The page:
To support the Australian Public Service (APS) to best undertake its role in the Westminster tradition, the Independent Review of the APS (Thodey Review) recommended that five core guiding principles be distilled and set out in the Public Service Act 1999. The APS principles proposed and defined by the Thodey Review are reproduced below.
Providing policies, regulations and services for the Government of the day, while maintaining the trust of successive governments. Understanding and operating within the current political context, but in a politically neutral, unbiased way.
Looking ahead to the medium and long term to identify and meet current and future challenges and take future opportunities, with the interests of all Australians in mind. Protecting the institution of the APS. Providing a repository of wisdom and experience, including maintaining the capability to serve successive governments, ensuring continuity of public service, sustaining core expertise to tackle multifaceted policy issues, being self-critical, building and sustaining genuine partnerships and remaining steadfast to the public interest.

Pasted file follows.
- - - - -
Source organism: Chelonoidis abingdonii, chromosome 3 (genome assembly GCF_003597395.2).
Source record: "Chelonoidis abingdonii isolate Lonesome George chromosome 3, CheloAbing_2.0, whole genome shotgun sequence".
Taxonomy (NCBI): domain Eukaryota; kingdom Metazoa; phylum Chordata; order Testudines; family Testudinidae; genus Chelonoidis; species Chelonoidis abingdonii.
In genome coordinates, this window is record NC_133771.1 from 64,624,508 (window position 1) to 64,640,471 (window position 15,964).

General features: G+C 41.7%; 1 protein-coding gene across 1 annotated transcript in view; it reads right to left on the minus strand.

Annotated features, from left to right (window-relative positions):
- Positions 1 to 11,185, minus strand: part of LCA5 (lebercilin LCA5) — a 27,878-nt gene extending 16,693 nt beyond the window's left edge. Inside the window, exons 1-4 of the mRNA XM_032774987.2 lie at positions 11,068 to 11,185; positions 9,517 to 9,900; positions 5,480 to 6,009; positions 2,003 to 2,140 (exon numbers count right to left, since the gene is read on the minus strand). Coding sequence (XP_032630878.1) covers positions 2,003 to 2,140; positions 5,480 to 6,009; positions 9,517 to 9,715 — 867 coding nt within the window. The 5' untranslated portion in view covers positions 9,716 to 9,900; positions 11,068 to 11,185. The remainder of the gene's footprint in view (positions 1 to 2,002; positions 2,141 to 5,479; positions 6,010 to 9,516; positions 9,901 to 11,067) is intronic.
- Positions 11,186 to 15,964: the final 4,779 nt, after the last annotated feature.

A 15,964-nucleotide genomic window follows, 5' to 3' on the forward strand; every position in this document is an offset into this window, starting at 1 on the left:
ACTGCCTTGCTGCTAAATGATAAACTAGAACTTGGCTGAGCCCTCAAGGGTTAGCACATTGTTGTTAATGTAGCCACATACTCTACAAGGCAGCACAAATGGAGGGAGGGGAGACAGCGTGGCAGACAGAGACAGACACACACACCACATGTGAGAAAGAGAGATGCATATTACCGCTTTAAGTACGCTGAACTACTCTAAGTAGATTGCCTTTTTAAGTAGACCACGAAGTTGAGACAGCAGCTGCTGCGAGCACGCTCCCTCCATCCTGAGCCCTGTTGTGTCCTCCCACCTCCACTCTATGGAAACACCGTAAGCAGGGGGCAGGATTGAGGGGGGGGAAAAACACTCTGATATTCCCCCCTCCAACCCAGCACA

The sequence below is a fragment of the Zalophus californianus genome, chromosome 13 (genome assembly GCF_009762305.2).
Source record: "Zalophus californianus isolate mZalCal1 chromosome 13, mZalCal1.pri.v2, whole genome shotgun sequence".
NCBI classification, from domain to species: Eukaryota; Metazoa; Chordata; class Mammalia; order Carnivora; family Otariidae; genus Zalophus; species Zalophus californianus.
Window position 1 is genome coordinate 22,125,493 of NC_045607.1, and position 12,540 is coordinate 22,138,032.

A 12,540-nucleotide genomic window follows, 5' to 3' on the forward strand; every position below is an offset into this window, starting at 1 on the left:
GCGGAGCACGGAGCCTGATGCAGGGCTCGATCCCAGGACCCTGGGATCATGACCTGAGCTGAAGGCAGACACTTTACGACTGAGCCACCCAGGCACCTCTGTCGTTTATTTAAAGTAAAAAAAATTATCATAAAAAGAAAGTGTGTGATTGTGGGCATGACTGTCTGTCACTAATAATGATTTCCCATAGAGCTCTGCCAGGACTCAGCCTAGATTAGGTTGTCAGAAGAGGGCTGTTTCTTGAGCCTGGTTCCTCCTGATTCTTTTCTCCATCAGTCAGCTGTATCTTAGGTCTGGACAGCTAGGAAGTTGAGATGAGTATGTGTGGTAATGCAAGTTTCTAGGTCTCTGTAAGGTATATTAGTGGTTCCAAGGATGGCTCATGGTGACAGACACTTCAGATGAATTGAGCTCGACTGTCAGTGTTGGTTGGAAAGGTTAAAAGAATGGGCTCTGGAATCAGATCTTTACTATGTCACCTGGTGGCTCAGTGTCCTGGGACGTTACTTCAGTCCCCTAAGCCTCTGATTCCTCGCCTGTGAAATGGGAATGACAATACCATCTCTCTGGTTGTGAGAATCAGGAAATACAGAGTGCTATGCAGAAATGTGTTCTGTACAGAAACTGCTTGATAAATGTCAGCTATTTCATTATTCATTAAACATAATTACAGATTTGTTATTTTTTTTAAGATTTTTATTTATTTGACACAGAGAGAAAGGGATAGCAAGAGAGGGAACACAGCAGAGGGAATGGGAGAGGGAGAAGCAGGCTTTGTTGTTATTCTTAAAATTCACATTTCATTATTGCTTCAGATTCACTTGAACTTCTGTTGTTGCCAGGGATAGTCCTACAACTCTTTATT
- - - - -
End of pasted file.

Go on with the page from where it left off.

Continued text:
Engaging and partnering with stakeholders, and informing the public about how and why decisions are made. Releasing data and insights, reducing barriers to access, and improving accessibility, accountability and transparency. Ensuring that this does not preclude confidentiality, but enables a balance to be struck.
Adhering to a high moral standard, including acting in line with the APS Values and Code of Conduct. Maintaining high standards of ethical behaviour, including honesty, truthfulness and accuracy, in all interactions with the Government, stakeholders and the community, and across the APS.
Ensuring that all decisions, particularly relating to procurement, provision of services and employment, are ethical and accountable. Ensuring that decision-making processes take into account all relevant aspects, including evidence, equity, legality, value for money, outcomes, and outputs.